He does a lot of stuff, most of it concentrates on debunking pseudoscience and misinformation. What interests us here is the series of "Awful archaeology" videos that he's been doing since 21 Dec 2021. Mr Hancock and his acolytes may have been annoyed by the three videos "I Watched Ancient Apocalypse So You Don't Have To" (Part 1), (part 2), and (part 3) which have some 4mln+ views despite their length. I've watched them and think they are very good examples of the genre and show what we, archaeologists, should be providing more of. 
 For the record, in my opinion, Milo Rossi does an excellent job presenting the difference between reasoned, evidence-based, argument and pseudoscience. To be totally honest, as somebody from a somewhat different generation and background, at the beginning I was rather put off by his long hair, the biker image, the swearing, and loud in-your-face American brashness [rather too reminiscent to me of a North American guy I once had the misfortunee to share a flat with], but... as I watched the videos and was drawn into the narrative (and his online 'persona'), these prejudices of mine became easier to overlook. 

Rossi is articulate, has some good arguments, does not suffer fools and grifters lightly, but above all he is genuinely funny and entertaining. Rossi can also sometimes surprise with a totally fresh and sober take on some of the tired old tropes marshalled as their "proof" by pseudoscientists. He provides links to where the viewer can check what he said or find further information. His videos are presented to look very low-key and 'home-made' and personal, done on a shoestring, and sometimes look like chaos ... but he actually seems to spend a very long time preparing for them, they are carefully scripted, and overall strike a really good balance between providing information/ asking pertinent questions and sheer entertainment. They are IMO eminently watchable. He can produce a two-hour video on some abstruse points and get an audience to settle down and watch it and not get bored. That is a gift. Oh, and he has a big ginger cat who sometimes makes an appearance.

Take a look and decide for yourself. This one somebody sent me a link to is a good sampler of the presentation style (though less visually attractive than others, and cat not present).*  Maybe not to everyone's taste, but he obviously is reaching a wide audience who do want the information presented in this way and benefitting from what he presents. 

Nota bene, there are a lot of producers of similar content of various quality, but it is worth drawing attention to the fact that this kind of popular-science debunking of pseudo/para-science is largely a US genre, British archaeologists, for example, don't do this nearly so often. To be honest, I cannot imagine a single Polish archaeologist I know (and I know quite a lot of them) who would even attempt something like this - or be able to carry it off.  There are not a lot of them in social media in general.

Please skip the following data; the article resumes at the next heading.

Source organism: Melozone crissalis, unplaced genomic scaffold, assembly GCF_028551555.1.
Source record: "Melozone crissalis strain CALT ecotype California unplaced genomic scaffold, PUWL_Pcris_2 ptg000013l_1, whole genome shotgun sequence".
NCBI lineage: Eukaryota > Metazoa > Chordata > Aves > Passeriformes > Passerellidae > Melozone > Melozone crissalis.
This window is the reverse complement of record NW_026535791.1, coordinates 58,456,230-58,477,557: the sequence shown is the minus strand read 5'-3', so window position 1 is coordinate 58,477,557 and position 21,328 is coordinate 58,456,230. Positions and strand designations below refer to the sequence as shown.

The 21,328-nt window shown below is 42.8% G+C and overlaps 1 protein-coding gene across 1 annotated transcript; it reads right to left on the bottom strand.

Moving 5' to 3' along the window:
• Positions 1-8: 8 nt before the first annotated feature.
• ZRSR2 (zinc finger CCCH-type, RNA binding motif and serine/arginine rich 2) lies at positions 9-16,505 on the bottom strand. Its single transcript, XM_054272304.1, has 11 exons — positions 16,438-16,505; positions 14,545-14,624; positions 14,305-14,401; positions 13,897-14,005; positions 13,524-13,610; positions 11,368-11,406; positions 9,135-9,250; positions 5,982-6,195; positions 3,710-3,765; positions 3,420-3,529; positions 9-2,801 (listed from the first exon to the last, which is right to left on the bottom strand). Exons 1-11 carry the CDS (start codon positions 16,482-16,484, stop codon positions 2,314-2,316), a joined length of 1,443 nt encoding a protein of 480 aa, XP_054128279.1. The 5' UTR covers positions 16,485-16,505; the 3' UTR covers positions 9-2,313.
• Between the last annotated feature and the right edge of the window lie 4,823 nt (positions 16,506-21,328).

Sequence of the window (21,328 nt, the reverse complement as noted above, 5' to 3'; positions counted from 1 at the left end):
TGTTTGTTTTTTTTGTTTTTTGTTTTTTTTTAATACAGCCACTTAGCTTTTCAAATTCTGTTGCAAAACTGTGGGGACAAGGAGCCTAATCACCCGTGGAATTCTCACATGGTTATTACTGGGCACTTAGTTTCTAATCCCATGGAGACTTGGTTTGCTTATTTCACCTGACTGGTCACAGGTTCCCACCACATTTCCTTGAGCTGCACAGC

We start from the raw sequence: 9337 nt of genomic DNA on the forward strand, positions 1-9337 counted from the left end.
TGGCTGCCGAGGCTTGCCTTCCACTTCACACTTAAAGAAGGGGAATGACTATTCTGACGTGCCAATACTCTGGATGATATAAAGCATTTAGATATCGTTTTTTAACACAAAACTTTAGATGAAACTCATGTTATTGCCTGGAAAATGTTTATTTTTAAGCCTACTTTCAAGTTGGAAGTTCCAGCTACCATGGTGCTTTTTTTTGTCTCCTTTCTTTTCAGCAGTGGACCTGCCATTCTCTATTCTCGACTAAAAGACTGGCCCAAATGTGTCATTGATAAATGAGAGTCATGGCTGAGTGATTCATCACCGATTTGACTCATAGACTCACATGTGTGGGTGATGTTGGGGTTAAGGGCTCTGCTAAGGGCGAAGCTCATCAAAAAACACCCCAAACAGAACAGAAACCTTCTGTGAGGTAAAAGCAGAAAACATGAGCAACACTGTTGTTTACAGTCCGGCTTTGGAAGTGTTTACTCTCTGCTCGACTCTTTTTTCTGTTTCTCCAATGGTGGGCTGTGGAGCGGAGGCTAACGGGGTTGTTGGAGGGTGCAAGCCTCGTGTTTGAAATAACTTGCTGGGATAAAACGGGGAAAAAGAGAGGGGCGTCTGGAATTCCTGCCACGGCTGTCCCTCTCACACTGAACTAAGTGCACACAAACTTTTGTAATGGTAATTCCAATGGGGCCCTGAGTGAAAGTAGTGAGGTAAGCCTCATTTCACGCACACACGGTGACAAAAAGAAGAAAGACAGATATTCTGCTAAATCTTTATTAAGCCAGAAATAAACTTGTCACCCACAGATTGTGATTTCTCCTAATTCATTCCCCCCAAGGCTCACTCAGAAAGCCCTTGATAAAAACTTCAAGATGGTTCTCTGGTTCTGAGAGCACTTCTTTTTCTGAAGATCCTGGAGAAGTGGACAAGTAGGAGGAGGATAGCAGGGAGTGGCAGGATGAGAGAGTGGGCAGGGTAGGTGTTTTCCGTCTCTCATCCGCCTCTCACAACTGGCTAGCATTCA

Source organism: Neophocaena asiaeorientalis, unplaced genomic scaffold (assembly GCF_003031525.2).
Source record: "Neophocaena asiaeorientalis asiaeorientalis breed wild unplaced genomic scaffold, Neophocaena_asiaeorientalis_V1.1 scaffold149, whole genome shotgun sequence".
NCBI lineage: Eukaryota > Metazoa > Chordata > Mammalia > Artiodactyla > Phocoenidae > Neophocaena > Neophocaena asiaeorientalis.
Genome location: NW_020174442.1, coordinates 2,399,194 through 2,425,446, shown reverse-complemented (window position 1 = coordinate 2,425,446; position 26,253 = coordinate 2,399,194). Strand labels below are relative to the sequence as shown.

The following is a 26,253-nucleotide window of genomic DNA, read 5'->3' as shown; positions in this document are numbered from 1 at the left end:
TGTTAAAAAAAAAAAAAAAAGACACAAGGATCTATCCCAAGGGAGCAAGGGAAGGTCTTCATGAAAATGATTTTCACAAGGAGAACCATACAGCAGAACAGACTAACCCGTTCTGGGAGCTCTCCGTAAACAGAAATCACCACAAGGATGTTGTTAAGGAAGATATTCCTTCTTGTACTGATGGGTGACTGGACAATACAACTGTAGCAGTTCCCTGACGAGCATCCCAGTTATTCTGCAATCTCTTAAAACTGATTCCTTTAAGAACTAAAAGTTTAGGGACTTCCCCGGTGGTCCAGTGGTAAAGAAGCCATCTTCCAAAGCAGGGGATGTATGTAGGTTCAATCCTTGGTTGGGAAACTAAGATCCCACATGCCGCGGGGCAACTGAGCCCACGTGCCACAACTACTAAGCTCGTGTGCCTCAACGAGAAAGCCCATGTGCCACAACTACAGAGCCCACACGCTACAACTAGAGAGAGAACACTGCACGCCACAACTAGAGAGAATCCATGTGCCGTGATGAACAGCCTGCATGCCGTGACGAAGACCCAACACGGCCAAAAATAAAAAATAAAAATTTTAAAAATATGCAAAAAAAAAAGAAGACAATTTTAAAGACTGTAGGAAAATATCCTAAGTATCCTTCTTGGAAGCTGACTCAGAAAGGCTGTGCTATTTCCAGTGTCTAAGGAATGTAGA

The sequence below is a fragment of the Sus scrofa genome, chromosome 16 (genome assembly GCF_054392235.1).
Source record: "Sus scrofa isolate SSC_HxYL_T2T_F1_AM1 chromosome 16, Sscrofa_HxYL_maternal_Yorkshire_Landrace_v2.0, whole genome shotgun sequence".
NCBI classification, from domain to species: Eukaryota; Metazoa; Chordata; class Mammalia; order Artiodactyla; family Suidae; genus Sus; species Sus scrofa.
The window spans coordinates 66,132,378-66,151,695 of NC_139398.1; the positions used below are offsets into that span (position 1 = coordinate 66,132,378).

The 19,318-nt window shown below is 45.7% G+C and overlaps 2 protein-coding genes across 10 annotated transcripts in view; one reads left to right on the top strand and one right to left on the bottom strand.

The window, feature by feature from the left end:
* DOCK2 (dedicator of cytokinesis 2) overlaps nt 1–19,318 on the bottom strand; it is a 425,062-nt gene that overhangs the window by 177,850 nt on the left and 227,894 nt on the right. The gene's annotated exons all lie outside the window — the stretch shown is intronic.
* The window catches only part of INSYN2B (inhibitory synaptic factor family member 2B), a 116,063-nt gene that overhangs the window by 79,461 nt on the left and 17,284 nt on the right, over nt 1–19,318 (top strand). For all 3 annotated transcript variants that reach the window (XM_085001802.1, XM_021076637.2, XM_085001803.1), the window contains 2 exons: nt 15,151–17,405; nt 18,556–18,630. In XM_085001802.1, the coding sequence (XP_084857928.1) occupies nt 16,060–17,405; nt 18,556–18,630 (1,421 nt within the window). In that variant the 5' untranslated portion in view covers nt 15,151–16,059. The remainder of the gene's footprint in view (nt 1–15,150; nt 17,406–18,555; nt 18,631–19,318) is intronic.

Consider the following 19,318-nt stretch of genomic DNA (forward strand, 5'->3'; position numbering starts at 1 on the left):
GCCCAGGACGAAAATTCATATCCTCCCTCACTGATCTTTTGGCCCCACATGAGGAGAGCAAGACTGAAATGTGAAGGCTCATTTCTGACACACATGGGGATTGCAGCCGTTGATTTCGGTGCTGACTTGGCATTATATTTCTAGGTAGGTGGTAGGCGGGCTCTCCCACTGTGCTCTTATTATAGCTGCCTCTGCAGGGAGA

* one segment of this makes reference to the way that pseudoarchaeology is used to attract readers to Russian misinformation dissemination sites showing that this kind of clickbait has a more sinistewr role than just confusing people about the past. 

UPDATE 13.05.2024
THIS I think is well worth a watch right through to the end: Pseudoarchaeology and the Pseudoscience Pipeline - Milo Rossi LIVE at Virginia Tech

Graham and Holly Take on Archaeology


                     Holly Lasko Skinner, pen for sale


Above, I discussed the YouTube debunker of psedoscience Miniminuteman and his series of "Awful archaeology" videos . As noted there, one of them was his major effort concerning a recent well-produced blockbuster six-part Netflix series "Ancient Apocalypse" written and presented by Graham Hancock. Rossi's videos were titled: "I Watched Ancient Apocalypse So You Don't Have To" (Part 1), (part 2), and (part 3) which have some 4mln+ views despite their length. I've watched them (and the Netflix series) and think Rosi has provided a good evidence-based critique of the programme in an entertaining format. Also showing that you can produce good TV with a much lower budget than Netflix expended on making the original film.  

Recently there was also a debate on the 'Jo Rogan podcast' between Hancock and archaeologist Dr Flint Dibble that also was based around an evidence-based presntation that was confronted with Hancock's suppositions, "what ifs" and "looks-like" meanderings about a hypothetical/(imaginary) "Lost Civilisation" in which Hancock emerged rather badly and weakly. Hancock objects to this kind of writing about the past without a strict theoretical methodology being treated, not as legitimate archaeology [the word after all means just 'study of the past'] but something that apes the way that enquiry is conducted today - in other words it is a para-archaeology, a pseudo-archaeology. There was a very distasteful moment in the middle of the debate when Hancock tried to react to it having been pointed out that Diffusionist explanations of cultural change brought about by "superior" cultures "bringing the benefits of civilisation" to "inferior" ones willing to acknowledge their position by adopting teh new models is at its core a racist one. Hancock apparently does not accept /understand this, though it is commonplace in discussions of archaeological theory.